p.18, proposes to set up hotlines for removal of offensive or harmful content from the internet.

    Lots of talk on how to identify yourself, how to harmonise e-identifications between member states.

    Kommentar av Werner — 19 maj 2010 @ 20:45

  5. ”In Europe, digital cinema take-up has been slower than foreseen because of technical (standards) and economic (business model) issues. Some types of cinemas are even threatened with closure because of the high costs of digital equipment. Therefore, support to digitisation of cinemas is necessary to safeguard cultural diversity.”
    +1

    Kommentar av Johio — 19 maj 2010 @ 22:58

  6. @Jens :
    ”I fail to see how using tax payer money on movie theater equipment would safeguard cultural diversity? Unless we’re talking about safeguarding all the diversity Hollywood has to offer, of course.”

    Especially considering the cinema industry is doing very well atm. This passage seems indeed to be the result of targeted lobbying.

    Kommentar av Maëlig — 19 maj 2010 @ 23:59

  7. @4,6,7
    There’s independent cinema’s operated by volunteers in many small communities in Sweden. For them the cost to ”go digital” is very high. These cinemas can be the only one in a rather large area. Everyone does not live in big towns where the corporations find it profitable to set up operations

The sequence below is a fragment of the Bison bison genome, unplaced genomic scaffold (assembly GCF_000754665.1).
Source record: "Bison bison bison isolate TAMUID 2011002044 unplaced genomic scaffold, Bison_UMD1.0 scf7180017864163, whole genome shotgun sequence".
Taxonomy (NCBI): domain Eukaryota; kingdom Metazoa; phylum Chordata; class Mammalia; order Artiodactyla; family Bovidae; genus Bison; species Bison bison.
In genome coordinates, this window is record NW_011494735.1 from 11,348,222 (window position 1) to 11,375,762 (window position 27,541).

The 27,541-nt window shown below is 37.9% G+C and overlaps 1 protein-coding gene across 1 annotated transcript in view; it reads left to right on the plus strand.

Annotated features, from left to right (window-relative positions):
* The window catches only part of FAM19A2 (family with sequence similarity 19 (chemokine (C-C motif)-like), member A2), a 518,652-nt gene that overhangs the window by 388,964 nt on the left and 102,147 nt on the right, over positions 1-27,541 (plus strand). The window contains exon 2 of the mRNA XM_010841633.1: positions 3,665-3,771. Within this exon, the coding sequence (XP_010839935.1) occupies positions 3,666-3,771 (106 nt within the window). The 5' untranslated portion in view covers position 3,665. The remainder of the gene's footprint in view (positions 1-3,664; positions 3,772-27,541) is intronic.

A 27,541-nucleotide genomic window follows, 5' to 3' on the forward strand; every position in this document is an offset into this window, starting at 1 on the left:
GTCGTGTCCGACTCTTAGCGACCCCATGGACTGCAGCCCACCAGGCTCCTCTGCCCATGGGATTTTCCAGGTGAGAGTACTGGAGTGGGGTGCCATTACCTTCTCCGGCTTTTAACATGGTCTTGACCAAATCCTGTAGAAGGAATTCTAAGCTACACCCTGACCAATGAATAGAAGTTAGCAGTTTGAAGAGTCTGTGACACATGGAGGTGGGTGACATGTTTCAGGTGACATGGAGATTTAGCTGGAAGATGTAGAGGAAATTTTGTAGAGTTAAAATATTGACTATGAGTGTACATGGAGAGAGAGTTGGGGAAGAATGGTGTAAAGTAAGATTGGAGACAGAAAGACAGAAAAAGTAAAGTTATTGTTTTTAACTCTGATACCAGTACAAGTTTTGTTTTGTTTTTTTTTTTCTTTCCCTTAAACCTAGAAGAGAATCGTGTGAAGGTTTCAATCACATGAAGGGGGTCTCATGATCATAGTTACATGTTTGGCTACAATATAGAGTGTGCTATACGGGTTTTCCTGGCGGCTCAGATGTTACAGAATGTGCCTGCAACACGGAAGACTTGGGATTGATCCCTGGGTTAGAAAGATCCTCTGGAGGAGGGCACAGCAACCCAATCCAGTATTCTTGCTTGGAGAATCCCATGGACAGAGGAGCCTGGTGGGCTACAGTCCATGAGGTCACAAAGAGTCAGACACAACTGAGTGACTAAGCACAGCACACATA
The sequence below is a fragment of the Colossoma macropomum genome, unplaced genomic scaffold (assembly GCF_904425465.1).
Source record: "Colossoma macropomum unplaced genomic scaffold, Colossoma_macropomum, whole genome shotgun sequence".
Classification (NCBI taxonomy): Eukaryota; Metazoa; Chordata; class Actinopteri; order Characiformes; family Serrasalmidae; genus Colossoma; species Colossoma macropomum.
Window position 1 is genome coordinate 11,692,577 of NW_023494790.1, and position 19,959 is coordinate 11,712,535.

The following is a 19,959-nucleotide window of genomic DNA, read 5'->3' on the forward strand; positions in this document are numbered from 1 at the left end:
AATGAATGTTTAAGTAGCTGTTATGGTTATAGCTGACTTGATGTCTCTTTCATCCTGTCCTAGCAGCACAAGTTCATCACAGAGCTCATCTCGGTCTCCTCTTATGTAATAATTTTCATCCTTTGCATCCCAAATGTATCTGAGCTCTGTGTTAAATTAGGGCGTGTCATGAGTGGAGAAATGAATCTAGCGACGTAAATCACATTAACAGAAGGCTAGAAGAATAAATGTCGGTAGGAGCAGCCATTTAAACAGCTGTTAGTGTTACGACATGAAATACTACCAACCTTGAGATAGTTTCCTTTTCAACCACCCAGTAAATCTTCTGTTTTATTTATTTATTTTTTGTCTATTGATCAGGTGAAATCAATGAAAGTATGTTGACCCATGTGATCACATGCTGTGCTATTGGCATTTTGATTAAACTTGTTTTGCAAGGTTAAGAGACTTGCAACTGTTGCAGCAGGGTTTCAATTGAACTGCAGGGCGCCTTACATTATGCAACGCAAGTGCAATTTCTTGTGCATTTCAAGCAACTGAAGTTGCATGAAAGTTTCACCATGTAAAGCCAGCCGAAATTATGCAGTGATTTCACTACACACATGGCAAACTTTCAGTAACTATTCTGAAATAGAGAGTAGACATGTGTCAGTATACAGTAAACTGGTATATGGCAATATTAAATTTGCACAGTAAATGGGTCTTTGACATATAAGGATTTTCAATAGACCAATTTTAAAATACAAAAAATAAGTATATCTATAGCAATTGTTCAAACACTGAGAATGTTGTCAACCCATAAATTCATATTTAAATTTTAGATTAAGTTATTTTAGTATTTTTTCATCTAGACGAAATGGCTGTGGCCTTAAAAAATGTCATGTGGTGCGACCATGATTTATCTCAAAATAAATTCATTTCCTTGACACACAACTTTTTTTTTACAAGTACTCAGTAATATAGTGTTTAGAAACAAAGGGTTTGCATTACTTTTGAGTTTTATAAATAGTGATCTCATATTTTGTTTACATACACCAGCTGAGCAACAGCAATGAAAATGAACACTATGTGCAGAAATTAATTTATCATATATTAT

Kommentar av Andreas — 20 maj 2010 @ 5:50

  8. Some random thoughts:

    - We really need to promote open standards already, as suggested in 2.2.2. Encouraging adoption of Open Source software would definitely be nice, and it deserves a mention in there.

    - On the subject of standards and innovation, we have software patents. Do we need them? Also, should patents remain valid if they become industry standards? For instance, browser makers are having a lot of trouble deciding on a common video format because the industry standard, H.264, is patent encumbered.

    - Safe Harbours really belongs in section 2.4.3 about internet openness and neutrality. It’s becoming increasingly common that individuals sue the messenger (ISP or web host) instead of the actual culprits, usually because they know where the money is. Of course this applies to piracy as well, but I’m specifically thinking of a very worrying ruling in Italy where YouTube’s *execs* were punished for a video uploaded by a user. Search engines are also increasingly under pressure to censor themselves, and are in danger of being accused of copyright infringement because of how they provide extracts of text in the results (which is ”fair use” by any definition!).